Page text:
Meanwhile Gemma Brett, 27, described how the conman ‘very much had Tom Cruise energy’ and spoke about ‘wanting to build the next Apple’
Jordan Carter , 26, from Suffolk, gave up a paid position for a commission based job at MadBird, where he worked for six months contacting an estimated 10,000 people around the world
‘It was such a brutal moment’, she said. ‘He had seemed to be a colleague I could connect with and I was looking forward to being friends with.
‘I was basically catfished by someone pretending to be him which made it all seem quite sinister’.
Jordan Carter , 26, from Suffolk, gave up a paid position for a commission based job at MadBird, where he worked for six months contacting an estimated 10,000 people around the world.
‘It was tough to be honest’, he said. ‘I wanted to apologise to everyone in LinkedIn I spoke to about something that isn’t even real, trying to get money out of them.
‘in my head I was like I’ve wasted six months where minimum wage would have got me £8,000 and I have nothing’.
Stephie Nkoy-Nyama, from east London, also quit a good job to join MadBird’s sales team and spoke of her anger after realising the company was fake.
‘The email had pdf evidence of how MadBird is fake, how they never worked with Samsung or Facebook or anything, just everything was fake.
She said: ‘When I saw that I just thought am I a d***head. I’ve been here for two months working my a** off not getting paid, recruiting people to a fake company’.
The documentary also saw the journalist confront Mr Ayad, who had agreed to a sit down interview with the BBC but pulled out the day before, outside his west London home.
Caitrin asked him: ‘Why did you make up a fake company and take advantage of people when they were at their most desperate?’
The documentary sees the journalist confront Mr Ayad, who had agreed to a sit down interview with the BBC but pulled out the day before, outside his west London home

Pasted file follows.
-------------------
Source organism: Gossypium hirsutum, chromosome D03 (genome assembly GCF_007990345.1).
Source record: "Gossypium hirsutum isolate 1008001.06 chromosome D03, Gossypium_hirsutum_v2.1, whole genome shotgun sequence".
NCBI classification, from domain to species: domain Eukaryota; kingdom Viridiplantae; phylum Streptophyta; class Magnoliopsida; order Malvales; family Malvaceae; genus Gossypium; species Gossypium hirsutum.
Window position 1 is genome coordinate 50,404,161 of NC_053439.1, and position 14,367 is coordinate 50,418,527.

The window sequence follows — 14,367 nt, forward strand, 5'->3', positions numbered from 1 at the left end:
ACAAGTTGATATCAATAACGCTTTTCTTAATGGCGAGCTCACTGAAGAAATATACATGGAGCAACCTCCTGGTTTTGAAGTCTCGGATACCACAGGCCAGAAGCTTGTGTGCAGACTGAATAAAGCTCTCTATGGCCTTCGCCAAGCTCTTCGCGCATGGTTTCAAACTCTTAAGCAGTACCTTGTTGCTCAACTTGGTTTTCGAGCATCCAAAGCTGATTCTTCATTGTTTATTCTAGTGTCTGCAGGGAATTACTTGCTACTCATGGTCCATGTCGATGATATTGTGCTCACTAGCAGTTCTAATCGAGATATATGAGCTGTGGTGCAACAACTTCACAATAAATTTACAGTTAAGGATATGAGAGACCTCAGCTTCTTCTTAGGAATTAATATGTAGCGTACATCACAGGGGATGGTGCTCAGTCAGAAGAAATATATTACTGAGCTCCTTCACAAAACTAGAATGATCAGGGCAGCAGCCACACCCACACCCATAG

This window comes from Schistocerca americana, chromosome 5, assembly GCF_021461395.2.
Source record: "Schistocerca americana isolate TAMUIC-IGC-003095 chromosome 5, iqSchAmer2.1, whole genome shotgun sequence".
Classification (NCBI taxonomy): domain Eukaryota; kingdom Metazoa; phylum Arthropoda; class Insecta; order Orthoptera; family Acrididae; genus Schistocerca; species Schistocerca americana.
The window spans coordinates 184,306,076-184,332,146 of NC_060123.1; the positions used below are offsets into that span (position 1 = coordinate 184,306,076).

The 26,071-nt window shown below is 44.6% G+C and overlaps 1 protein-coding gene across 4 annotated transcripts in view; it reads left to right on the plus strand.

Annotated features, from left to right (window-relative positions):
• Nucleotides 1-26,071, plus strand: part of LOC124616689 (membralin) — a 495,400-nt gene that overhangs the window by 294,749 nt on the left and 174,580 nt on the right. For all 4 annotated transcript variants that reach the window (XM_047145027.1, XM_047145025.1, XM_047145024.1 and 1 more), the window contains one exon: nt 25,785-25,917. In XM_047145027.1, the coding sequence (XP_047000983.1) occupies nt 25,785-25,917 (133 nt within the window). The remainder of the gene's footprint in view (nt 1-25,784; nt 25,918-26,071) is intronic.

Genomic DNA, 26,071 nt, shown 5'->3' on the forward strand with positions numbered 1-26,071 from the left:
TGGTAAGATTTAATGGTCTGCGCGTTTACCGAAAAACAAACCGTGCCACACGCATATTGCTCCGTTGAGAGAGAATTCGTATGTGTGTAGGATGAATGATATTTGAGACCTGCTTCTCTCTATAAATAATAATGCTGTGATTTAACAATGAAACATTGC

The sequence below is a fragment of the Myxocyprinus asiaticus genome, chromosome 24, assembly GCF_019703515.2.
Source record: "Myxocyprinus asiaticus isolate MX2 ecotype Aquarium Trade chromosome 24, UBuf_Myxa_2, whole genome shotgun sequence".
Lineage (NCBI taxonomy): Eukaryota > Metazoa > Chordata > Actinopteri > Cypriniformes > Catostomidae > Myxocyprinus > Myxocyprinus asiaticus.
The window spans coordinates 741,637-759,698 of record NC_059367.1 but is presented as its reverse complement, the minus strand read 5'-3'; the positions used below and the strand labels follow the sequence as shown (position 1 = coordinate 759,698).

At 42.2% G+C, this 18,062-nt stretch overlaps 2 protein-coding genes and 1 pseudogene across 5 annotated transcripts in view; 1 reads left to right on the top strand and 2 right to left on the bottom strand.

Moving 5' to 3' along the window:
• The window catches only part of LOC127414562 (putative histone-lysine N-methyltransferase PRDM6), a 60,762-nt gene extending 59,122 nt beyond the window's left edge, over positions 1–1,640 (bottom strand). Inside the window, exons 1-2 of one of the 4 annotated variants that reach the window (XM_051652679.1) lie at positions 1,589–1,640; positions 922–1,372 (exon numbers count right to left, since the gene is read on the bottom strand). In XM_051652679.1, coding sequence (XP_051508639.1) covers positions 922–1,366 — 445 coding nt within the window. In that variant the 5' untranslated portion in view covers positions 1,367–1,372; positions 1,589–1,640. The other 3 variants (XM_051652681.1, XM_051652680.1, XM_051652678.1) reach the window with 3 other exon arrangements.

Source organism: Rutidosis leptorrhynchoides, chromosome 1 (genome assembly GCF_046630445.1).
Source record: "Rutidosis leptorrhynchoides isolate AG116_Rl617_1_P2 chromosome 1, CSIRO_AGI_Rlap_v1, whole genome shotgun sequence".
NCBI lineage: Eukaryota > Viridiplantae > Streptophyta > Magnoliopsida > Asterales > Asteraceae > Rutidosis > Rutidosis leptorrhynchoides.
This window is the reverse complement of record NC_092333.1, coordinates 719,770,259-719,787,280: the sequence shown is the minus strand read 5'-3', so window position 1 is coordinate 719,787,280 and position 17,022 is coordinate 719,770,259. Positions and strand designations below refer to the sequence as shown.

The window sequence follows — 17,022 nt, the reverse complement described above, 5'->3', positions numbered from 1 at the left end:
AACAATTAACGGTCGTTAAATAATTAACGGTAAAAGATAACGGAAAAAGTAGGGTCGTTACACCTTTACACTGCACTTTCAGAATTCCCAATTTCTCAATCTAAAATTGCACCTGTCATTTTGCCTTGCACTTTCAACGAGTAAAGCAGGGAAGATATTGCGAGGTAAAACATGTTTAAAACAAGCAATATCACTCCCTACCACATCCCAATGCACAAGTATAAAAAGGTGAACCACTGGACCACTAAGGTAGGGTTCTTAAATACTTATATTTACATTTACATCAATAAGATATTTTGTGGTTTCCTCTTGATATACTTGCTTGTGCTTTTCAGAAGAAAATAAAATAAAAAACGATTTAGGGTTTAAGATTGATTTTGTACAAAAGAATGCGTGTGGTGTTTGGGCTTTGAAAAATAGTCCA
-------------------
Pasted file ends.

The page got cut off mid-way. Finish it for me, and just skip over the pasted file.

After Catrin pointed out that it was a fake company which had used a pretend co-founder and stolen examples of work, he argued by saying it was ‘not a fake company’
Mr Ayad was reluctant to speak with the journalist, eventually insisting: ‘This is your version of the story, you don’t know everything behind the story.
‘You need to see two sides of the story there’s always a different side to the story.’
‘Do you know how badly you effected people with what you did?’ asked Catrin, to which he replied: ‘All I know is we created opportunity for people to work in the middle of Covid’.
After Catrin pointed out that it was a fake company which had used a pretend co-founder and stolen examples of work, he argued back by saying: ‘It’s not a fake company. What is a company, what is a fake company?’
‘Will you say sorry for the fact that you lied?’, she asked. ‘Will you say sorry for the lies and time you wasted?’
‘How do you know I did?’, he said. ‘This is what you do in the news, you point the finger at people.
‘If I hurt people of course I’m sorry but there’s another version of the story.’
After filming, the BBC reached out to Mr Ayad once again, who conceded that a ‘couple of points’ he was being accused of were true – but claimed the ‘majority’ of points raised against him were ‘absurd and incorrect’.
Jobfished airs this evening on BBC Three at 9pm